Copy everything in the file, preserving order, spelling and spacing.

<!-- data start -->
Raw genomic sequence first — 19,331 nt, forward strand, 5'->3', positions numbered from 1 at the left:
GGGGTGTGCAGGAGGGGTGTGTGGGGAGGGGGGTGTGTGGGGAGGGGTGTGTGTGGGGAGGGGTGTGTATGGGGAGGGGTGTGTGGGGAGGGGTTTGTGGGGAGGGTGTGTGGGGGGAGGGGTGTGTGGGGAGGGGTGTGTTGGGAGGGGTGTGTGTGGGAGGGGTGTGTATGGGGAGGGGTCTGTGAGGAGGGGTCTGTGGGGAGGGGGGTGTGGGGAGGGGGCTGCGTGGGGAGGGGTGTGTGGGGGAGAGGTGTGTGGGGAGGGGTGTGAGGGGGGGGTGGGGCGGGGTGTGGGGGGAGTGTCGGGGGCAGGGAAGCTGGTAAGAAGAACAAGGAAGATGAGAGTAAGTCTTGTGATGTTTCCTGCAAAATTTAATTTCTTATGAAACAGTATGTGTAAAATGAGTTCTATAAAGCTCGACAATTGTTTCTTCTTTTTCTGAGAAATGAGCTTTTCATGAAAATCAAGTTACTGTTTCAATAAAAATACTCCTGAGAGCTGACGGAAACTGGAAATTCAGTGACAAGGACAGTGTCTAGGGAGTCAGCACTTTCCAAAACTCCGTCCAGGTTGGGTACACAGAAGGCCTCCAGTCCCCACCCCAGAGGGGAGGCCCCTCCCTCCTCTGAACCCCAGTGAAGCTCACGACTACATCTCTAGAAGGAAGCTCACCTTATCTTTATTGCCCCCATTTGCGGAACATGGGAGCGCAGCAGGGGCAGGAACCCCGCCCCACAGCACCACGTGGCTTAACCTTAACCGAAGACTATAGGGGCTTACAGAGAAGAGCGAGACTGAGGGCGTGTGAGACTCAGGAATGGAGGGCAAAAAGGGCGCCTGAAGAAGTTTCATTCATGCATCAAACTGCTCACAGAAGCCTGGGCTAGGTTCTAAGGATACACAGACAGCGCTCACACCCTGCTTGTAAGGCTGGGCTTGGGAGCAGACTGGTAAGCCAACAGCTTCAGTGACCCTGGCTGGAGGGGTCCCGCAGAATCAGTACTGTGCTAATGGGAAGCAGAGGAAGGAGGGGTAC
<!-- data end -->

Raw genomic sequence first — 19,331 nt, forward strand, 5'->3', positions numbered from 1 at the left:
GGGGTGTGCAGGAGGGGTGTGTGGGGAGGGGGGTGTGTGGGGAGGGGTGTGTGTGGGGAGGGGTGTGTATGGGGAGGGGTGTGTGGGGAGGGGTTTGTGGGGAGGGTGTGTGGGGGGAGGGGTGTGTGGGGAGGGGTGTGTTGGGAGGGGTGTGTGTGGGAGGGGTGTGTATGGGGAGGGGTCTGTGAGGAGGGGTCTGTGGGGAGGGGGGTGTGGGGAGGGGGCTGCGTGGGGAGGGGTGTGTGGGGGAGAGGTGTGTGGGGAGGGGTGTGAGGGGGGGGTGGGGCGGGGTGTGGGGGGAGTGTCGGGGGCAGGGAAGCTGGTAAGAAGAACAAGGAAGATGAGAGTAAGTCTTGTGATGTTTCCTGCAAAATTTAATTTCTTATGAAACAGTATGTGTAAAATGAGTTCTATAAAGCTCGACAATTGTTTCTTCTTTTTCTGAGAAATGAGCTTTTCATGAAAATCAAGTTACTGTTTCAATAAAAATACTCCTGAGAGCTGACGGAAACTGGAAATTCAGTGACAAGGACAGTGTCTAGGGAGTCAGCACTTTCCAAAACTCCGTCCAGGTTGGGTACACAGAAGGCCTCCAGTCCCCACCCCAGAGGGGAGGCCCCTCCCTCCTCTGAACCCCAGTGAAGCTCACGACTACATCTCTAGAAGGAAGCTCACCTTATCTTTATTGCCCCCATTTGCGGAACATGGGAGCGCAGCAGGGGCAGGAACCCCGCCCCACAGCACCACGTGGCTTAACCTTAACCGAAGACTATAGGGGCTTACAGAGAAGAGCGAGACTGAGGGCGTGTGAGACTCAGGAATGGAGGGCAAAAAGGGCGCCTGAAGAAGTTTCATTCATGCATCAAACTGCTCACAGAAGCCTGGGCTAGGTTCTAAGGATACACAGACAGCGCTCACACCCTGCTTGTAAGGCTGGGCTTGGGAGCAGACTGGTAAGCCAACAGCTTCAGTGACCCTGGCTGGAGGGGTCCCGCAGAATCAGTACTGTGCTAATGGGAAGCAGAGGAAGGAGGGGTAC